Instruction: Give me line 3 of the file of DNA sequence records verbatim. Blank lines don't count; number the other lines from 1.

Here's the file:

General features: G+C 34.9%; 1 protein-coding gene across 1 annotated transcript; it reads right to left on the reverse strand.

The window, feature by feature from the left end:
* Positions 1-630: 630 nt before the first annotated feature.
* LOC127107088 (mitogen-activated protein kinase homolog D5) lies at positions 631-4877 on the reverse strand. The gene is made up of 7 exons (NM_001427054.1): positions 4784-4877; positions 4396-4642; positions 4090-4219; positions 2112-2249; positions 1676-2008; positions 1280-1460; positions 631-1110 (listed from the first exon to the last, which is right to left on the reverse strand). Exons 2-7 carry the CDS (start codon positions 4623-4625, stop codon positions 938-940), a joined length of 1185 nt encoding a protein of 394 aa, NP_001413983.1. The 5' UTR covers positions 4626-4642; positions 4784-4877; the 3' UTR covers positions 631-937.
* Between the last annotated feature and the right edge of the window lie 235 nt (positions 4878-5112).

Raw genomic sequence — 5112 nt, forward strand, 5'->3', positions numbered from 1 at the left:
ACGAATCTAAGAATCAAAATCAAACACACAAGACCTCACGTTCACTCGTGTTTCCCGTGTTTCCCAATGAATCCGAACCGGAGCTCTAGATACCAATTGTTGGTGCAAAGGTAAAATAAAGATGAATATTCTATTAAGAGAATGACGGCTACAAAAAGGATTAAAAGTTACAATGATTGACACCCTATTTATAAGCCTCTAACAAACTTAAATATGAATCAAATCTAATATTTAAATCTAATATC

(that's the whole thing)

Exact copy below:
* Positions 1-630: 630 nt before the first annotated feature.